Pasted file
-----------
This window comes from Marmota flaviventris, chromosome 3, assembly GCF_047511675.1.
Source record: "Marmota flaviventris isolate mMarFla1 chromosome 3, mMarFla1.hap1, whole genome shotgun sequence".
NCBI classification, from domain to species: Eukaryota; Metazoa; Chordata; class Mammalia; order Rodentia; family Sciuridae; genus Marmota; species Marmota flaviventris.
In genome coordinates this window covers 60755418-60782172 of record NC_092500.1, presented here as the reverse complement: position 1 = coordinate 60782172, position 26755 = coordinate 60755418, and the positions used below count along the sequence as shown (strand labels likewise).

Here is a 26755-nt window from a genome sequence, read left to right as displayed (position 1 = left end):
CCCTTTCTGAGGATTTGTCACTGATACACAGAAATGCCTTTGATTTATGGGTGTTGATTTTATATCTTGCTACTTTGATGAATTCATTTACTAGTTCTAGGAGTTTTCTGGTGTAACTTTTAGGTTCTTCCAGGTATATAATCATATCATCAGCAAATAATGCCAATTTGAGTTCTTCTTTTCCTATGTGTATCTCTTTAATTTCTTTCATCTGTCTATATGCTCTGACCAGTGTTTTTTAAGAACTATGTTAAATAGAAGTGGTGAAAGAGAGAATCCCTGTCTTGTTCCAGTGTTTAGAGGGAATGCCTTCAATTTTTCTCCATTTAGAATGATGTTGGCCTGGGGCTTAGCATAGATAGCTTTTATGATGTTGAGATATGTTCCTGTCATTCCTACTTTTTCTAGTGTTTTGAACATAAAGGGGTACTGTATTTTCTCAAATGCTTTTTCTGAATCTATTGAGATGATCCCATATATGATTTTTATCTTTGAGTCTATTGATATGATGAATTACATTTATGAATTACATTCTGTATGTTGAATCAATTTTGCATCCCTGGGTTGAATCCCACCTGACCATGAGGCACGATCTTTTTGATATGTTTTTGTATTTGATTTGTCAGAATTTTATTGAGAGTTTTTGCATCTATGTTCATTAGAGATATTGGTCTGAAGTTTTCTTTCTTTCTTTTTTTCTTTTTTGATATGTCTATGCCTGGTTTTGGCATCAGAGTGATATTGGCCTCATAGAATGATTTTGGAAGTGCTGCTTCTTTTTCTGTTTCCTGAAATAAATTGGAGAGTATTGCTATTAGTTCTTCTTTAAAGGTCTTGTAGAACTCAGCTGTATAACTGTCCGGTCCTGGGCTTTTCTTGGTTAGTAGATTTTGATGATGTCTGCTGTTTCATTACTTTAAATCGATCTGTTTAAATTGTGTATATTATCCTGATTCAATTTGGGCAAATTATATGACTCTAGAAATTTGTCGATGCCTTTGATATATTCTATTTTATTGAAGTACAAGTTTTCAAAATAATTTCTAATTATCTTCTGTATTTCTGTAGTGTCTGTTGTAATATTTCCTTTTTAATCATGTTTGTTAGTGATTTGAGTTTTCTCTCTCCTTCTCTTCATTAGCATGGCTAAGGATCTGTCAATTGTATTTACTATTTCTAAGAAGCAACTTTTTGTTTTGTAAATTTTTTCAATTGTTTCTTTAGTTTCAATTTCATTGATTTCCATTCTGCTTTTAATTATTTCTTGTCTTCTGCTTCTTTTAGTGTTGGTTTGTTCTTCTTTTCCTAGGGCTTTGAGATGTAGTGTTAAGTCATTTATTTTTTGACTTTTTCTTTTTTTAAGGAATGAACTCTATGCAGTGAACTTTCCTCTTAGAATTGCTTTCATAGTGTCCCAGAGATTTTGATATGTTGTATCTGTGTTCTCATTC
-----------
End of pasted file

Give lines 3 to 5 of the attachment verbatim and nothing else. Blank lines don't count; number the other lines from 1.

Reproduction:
NCBI classification, from domain to species: Eukaryota; Metazoa; Chordata; class Mammalia; order Rodentia; family Sciuridae; genus Marmota; species Marmota flaviventris.
In genome coordinates this window covers 60755418-60782172 of record NC_092500.1, presented here as the reverse complement: position 1 = coordinate 60782172, position 26755 = coordinate 60755418, and the positions used below count along the sequence as shown (strand labels likewise).

Here is a 26755-nt window from a genome sequence, read left to right as displayed (position 1 = left end):